Hundreds of anxious fans and dozens of reporters swarmed around the stakes barn at Pimlico Race Course minutes after the 2006 Preakness Stakes. Security officers shouted at onlookers to remain behind temporary barricades. Television news helicopters buzzed overhead.

The whole world, it seemed, was waiting to hear about Barbaro. Would the popular thoroughbred survive the catastrophic leg injury he had just sustained, or would he be euthanized?

In the midst of the chaotic scene, three veterinarians and Barbaro's owners, Roy and Gretchen Jackson, gathered with the horse's trainer, Michael Matz. They had just seen X-rays of the injury that had shattered bones into more than two dozen pieces.

It was time to make a decision.

Nearly a year after the tragic moment, The Sun reconstructed the events - and emotions - surrounding that crucial decision. Faced with a life-or-death call, the small group huddled and aired their concerns as a crowd of more than 100,000 and millions of viewers nationwide waited. Their decision to keep the horse alive revolved around overwhelming love for the animal, the instincts of the veterinarians present and a key opinion voiced by a trusted friend.

"We found a quiet little spot amid all the noise and activity, on the walkway outside the barn. It was kind of a surreal moment," said Dr. Scott Palmer, a New Jersey-based vet and longtime friend of Matz's who had attended the race as the trainer's guest and was now making the ultimate emergency call.

Palmer told the Jacksons that Barbaro's injury was severe, but it was possible the horse could be saved. The conversation immediately turned to logistics: where to send the horse, how to get him there and what surgeon to use.

"Some people have a hard time believing it, but the subject of euthanizing him never came up," Palmer recalls.

Dr. Dan Dreyfuss, a Maryland-based vet who was also at the stakes barn that evening, says, "There was never a moment of epiphany where one of us shouted, 'OK, we're going to try to save him!' It's hard to explain. We all just operated under the assumption that we were going to try to save him. It was never put into words, but it was very clear everyone felt the same way."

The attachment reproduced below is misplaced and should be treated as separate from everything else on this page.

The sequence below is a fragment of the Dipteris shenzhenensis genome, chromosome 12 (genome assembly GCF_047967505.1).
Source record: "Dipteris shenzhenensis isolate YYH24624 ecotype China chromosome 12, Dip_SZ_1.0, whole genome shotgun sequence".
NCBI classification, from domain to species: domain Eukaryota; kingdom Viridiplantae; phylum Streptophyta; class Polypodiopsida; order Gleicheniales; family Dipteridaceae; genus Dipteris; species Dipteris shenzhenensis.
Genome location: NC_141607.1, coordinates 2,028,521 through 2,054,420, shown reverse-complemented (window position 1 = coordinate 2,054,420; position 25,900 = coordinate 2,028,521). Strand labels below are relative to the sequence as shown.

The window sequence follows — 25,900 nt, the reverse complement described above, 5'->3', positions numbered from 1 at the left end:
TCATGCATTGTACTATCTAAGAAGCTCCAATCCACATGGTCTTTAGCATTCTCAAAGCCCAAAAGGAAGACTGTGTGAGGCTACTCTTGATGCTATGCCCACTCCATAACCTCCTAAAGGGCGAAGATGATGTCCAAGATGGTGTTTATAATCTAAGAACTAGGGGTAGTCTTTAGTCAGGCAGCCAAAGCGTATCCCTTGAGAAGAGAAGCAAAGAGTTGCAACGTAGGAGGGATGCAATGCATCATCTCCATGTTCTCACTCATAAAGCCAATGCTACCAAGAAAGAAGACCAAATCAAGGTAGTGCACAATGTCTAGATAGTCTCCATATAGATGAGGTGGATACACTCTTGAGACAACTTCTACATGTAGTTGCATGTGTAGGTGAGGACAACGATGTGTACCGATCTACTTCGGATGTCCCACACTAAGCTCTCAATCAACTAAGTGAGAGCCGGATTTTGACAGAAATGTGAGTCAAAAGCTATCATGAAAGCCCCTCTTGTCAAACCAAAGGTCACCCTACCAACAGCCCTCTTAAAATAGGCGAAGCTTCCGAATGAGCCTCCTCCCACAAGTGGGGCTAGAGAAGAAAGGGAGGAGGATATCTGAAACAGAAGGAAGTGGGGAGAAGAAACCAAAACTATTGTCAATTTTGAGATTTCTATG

The decision to try to save Barbaro set in motion a remarkable chain of events. The horse became America's foremost patient during his eight-month struggle to survive at the New Bolton Center in Kennett Square, Pa. Although the onset of laminitis, a painful hoof condition, led to his demise in late January, his case focused intense and welcomed attention on a variety of equine health issues.

A year later, on the eve of the 2007 Preakness, millions of dollars have been raised for laminitis research. A bill to eliminate horse slaughter in the United States is pending in the Senate. A handful of racetracks have installed synthetic racing surfaces and seen breakdowns severely reduced. An array of Web sites have sprung up for fans concerned about horse care.

"None of that would have happened if Barbaro had been euthanized on Preakness day," Palmer said. "That would have been a tragedy, for sure, but that would have been the end of the story. As it happened, his struggle for survival became a bigger story and reached far more people. I don't think a Triple Crown winner could have had a more positive impact on racing.

"If he hadn't survived that day [of the Preakness], Barbaro's legacy wouldn't have happened. That makes the decision to try to save him a valuable and worthwhile decision."

Some critics say that the horse's chances of survival were minuscule and that he was taken advantage of, asked to endure too much. The Jacksons say they felt they owed him every chance to live because he had brought them so much joy with his string of six straight victories, including the 2006 Kentucky Derby.

Gretchen Jackson said last week at a laminitis research news conference in Louisville, Ky., that she and her husband had "absolutely no regrets" about how they handled Barbaro.

Critics also say the Jacksons wanted to save him strictly because he had earnings potential in the breeding industry. In fact, stallions stand on their hind legs while covering mares, and it was highly doubtful Barbaro's repaired right hind leg could have supported his weight.

"The Jacksons were tremendously in love with this horse," Palmer said. "He was Barbaro to everyone, but he was their Barbaro to them. There's a distinction.

"As one who was there when the decision to try to save him was made, I can say assuredly that the idea came strictly from the love they felt."

Still, Barbaro probably would have been euthanized if not for one key aspect of his injury. While the three major bones in his leg had been shattered, it was not a compound fracture. The skin had not been pierced.